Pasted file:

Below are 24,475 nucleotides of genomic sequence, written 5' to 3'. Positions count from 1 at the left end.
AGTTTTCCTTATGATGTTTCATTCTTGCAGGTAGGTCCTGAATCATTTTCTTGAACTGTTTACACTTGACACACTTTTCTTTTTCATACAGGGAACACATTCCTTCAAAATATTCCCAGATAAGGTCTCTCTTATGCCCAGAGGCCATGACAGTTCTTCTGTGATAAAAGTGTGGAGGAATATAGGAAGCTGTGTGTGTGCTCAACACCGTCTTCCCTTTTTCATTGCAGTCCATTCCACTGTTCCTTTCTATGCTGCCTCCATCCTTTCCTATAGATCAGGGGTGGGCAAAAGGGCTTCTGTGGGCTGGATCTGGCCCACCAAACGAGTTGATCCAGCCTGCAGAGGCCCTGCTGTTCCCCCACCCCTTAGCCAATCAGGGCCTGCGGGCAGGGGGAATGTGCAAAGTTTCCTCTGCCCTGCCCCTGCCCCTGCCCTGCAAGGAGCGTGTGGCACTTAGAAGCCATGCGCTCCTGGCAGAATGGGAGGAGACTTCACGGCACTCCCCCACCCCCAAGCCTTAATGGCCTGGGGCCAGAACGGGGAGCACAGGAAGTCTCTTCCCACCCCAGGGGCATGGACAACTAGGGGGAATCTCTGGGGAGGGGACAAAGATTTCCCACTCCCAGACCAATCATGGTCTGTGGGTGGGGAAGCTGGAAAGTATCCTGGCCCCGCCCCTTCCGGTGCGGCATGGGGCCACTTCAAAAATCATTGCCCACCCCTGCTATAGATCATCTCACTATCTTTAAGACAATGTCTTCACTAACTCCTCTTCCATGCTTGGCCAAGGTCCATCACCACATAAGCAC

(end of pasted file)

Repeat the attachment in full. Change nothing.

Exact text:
Below are 24,475 nucleotides of genomic sequence, written 5' to 3'. Positions count from 1 at the left end.
AGTTTTCCTTATGATGTTTCATTCTTGCAGGTAGGTCCTGAATCATTTTCTTGAACTGTTTACACTTGACACACTTTTCTTTTTCATACAGGGAACACATTCCTTCAAAATATTCCCAGATAAGGTCTCTCTTATGCCCAGAGGCCATGACAGTTCTTCTGTGATAAAAGTGTGGAGGAATATAGGAAGCTGTGTGTGTGCTCAACACCGTCTTCCCTTTTTCATTGCAGTCCATTCCACTGTTCCTTTCTATGCTGCCTCCATCCTTTCCTATAGATCAGGGGTGGGCAAAAGGGCTTCTGTGGGCTGGATCTGGCCCACCAAACGAGTTGATCCAGCCTGCAGAGGCCCTGCTGTTCCCCCACCCCTTAGCCAATCAGGGCCTGCGGGCAGGGGGAATGTGCAAAGTTTCCTCTGCCCTGCCCCTGCCCCTGCCCTGCAAGGAGCGTGTGGCACTTAGAAGCCATGCGCTCCTGGCAGAATGGGAGGAGACTTCACGGCACTCCCCCACCCCCAAGCCTTAATGGCCTGGGGCCAGAACGGGGAGCACAGGAAGTCTCTTCCCACCCCAGGGGCATGGACAACTAGGGGGAATCTCTGGGGAGGGGACAAAGATTTCCCACTCCCAGACCAATCATGGTCTGTGGGTGGGGAAGCTGGAAAGTATCCTGGCCCCGCCCCTTCCGGTGCGGCATGGGGCCACTTCAAAAATCATTGCCCACCCCTGCTATAGATCATCTCACTATCTTTAAGACAATGTCTTCACTAACTCCTCTTCCATGCTTGGCCAAGGTCCATCACCACATAAGCAC